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Reconsideration of the Lifetime Ban on Blood Donation by Men Who Have Sex With Men

I. Glenn Cohen, JD1,2; Jeremy Feigenbaum, JD1; Eli Y. Adashi, MD, MS3
[+] Author Affiliations
1Harvard Law School, Cambridge, Massachusetts
2Petrie-Flom Center for Health Law Policy, Biotechnology, and Bioethics, Cambridge, Massachusetts
3Warren Alpert Medical School, Brown University, Providence, Rhode Island
JAMA. 2014;312(4):337-338. doi:10.1001/jama.2014.8037.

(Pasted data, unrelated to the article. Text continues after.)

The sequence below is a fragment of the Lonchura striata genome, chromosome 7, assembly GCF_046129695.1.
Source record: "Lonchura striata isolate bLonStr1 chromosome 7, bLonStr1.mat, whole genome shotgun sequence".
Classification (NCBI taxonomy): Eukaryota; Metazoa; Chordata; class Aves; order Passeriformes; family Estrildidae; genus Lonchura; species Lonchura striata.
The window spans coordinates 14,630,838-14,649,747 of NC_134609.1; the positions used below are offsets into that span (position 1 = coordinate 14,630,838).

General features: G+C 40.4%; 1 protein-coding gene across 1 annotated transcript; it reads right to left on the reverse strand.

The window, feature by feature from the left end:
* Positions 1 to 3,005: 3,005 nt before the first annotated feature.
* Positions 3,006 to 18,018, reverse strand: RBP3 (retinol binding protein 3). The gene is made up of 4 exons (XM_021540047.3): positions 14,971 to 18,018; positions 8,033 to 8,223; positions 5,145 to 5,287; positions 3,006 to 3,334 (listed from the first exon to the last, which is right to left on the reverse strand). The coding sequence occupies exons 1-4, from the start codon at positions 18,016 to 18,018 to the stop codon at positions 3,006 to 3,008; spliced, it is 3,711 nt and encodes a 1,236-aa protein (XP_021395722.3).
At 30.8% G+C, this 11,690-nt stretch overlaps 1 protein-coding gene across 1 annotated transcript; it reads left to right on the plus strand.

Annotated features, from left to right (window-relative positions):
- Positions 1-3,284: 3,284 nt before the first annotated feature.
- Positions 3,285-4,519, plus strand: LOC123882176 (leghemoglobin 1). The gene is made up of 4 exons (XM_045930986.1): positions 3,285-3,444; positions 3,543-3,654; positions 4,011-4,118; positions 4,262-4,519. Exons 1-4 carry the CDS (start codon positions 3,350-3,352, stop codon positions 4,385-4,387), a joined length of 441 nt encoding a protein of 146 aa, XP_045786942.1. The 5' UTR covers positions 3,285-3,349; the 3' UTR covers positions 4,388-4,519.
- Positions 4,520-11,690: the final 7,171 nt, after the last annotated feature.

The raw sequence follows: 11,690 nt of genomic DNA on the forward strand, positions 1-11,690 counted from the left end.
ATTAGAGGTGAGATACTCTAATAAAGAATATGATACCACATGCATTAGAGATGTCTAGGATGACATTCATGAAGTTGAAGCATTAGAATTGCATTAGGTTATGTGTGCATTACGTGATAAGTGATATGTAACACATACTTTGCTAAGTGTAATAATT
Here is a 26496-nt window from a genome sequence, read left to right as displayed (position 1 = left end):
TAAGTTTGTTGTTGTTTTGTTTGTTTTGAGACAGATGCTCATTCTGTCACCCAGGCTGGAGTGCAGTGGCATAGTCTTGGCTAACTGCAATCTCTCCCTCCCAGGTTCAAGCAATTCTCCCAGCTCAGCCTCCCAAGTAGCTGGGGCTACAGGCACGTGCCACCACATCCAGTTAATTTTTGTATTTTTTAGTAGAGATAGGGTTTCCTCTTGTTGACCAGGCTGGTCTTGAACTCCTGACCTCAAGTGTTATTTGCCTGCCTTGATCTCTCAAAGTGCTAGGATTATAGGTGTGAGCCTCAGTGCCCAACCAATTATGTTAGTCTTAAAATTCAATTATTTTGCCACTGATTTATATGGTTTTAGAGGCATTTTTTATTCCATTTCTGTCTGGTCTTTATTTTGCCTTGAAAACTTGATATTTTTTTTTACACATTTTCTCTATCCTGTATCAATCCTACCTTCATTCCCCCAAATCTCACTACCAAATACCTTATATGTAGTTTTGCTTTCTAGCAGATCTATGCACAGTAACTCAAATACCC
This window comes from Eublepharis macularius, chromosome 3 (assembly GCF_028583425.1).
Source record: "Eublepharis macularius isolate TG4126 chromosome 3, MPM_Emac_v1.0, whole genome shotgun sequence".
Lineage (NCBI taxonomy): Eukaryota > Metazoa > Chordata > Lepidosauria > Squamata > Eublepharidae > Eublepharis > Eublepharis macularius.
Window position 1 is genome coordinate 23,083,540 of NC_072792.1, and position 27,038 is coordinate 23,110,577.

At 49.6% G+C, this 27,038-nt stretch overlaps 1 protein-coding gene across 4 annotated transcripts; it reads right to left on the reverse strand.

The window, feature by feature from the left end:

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In 2013, the US Supreme Court took a historic step in United States v Windsor by striking down the Defense of Marriage Act on the grounds that it imposed a “disability on the class [of gay Americans] by refusing to acknowledge a status the State finds to be dignified and proper.”1 This milestone in gay rights stands in stark contrast to the ongoing lifetime ban imposed in 1983 on blood donation by men who have ever had sex with men (MSMs) even once.2 As it stands, the US Food and Drug Administration (FDA) continues to uphold this 30-year-old policy, unaltered, on the grounds that MSMs remain at increased risk of contracting transfusion-transmissible pathogens such as human immunodeficiency virus (HIV).2

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